The same day as the incident in detention facility no. 161/1 took place, lawyer Snezhanna Kim filed a complaint about it with the Prosecutor of the Kostanay Region. In a response dated 27 July 2015, she was informed that the Kostanay Regional Prosecutor’s Office had found that the demands made by the officers of the detention facility with respect to the confidential information obtained by her from her client were “unfounded”. She was also informed that a note had been sent to the head of the administration of the penitentiary system of the Kostanay region, referring to the “impermissibility of violations of the law in the execution of operational activities”. There was no mentioning that her complaint had been registered in the unified national register of pre-trial investigations, as required by the Criminal Procedure Code (article 179, part 1), and no proper investigation into her complaint appeared to have been undertaken. Given the lack of effective measures by the Kostanay Regional Prosecutor’s Office to address the violations of her rights, the lawyer filed an appeal with the General Prosecutor’s Office. On 4 August 2015, she was informed that her complaint had been resent to the Kostanay Regional Prosecutor’s Office for a consideration of its merits.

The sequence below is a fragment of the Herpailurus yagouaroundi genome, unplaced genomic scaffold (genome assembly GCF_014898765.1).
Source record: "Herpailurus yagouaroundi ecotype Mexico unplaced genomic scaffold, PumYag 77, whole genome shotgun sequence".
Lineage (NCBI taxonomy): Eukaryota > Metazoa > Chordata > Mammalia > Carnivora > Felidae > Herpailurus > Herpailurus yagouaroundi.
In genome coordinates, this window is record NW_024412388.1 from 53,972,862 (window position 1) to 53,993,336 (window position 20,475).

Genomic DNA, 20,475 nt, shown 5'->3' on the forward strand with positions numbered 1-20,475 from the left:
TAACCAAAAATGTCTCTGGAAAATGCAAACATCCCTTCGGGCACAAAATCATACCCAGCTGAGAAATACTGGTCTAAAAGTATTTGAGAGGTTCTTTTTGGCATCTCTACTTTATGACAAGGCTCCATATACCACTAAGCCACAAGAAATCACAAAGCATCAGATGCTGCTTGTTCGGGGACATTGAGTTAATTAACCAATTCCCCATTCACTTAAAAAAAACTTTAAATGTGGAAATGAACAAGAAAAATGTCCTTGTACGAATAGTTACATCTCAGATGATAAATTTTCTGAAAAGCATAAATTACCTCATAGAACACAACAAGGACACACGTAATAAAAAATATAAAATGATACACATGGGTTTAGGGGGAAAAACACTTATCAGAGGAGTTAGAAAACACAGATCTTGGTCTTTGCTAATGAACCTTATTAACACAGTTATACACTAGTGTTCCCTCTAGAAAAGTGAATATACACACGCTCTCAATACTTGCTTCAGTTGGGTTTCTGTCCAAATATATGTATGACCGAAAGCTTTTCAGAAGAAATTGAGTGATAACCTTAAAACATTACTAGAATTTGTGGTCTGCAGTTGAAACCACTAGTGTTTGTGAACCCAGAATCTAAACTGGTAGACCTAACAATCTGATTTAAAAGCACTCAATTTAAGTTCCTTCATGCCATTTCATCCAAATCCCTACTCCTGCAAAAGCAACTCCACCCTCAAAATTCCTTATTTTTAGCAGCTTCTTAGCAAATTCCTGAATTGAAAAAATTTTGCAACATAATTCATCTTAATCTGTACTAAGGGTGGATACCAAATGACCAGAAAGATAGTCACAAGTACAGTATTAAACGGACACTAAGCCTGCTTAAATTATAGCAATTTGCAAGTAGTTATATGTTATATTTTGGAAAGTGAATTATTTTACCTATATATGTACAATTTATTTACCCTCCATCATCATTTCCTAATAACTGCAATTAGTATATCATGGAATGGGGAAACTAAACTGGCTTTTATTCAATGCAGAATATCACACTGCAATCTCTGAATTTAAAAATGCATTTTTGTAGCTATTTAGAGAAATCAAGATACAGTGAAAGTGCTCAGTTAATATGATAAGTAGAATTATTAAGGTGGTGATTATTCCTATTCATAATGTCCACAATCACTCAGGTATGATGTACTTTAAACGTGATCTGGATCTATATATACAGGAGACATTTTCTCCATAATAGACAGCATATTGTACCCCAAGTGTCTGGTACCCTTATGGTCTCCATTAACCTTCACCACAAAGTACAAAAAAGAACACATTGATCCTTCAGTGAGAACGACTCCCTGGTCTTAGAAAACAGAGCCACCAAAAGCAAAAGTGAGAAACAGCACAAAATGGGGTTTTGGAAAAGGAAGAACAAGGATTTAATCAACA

We welcome the attention of your office to this case. We urge you to take control over the investigation into the incident of 24 July 2015, ensuring that it is promptly, impartially, and thoroughly investigated and that the officers responsible for intimidating the lawyer, interfering with the lawyer’s confidential communication with her client and unlawfully depriving her of liberty are held accountable and appropriately sanctioned in accordance with applicable national legislation. We also call on you to use your powers to ensure that Snezhanna Kim and other lawyers are able to freely carry out their professional activities, including by visiting clients held in places of detention without hindrance and communicating with them based on full respect for the confidentiality of the lawyer-client relationship and without pressure of any kind.
We trust that your office will take necessary measures to address the concerns outlined above and would be grateful to receive information on any further steps taken, at the following address: KIBHR, 8th Mikrorayon 4a, office 423, 050035 Almaty.
Roza Akylbekova, Director of KIBHR on behalf of KIBHR and the following organizations:
International Partnership for Human Rights (Belgium)
International Commission of Jurists
Nota Bene (Tajikistan)
Turkmen Initiative for Human Rights
Helsinki Foundation for Human Rights (Poland)
Norwegian Helsinki Committee
[i] See point 34 of General Comment 32 of the UN Human Rights Committee: Article 14 (Right to Equality before Courts and Tribunals and to Fair Trial).
[ii] See point 13 of General Comment 35 of the UN Human Rights Committee: Article 9 (Liberty and Security of Person).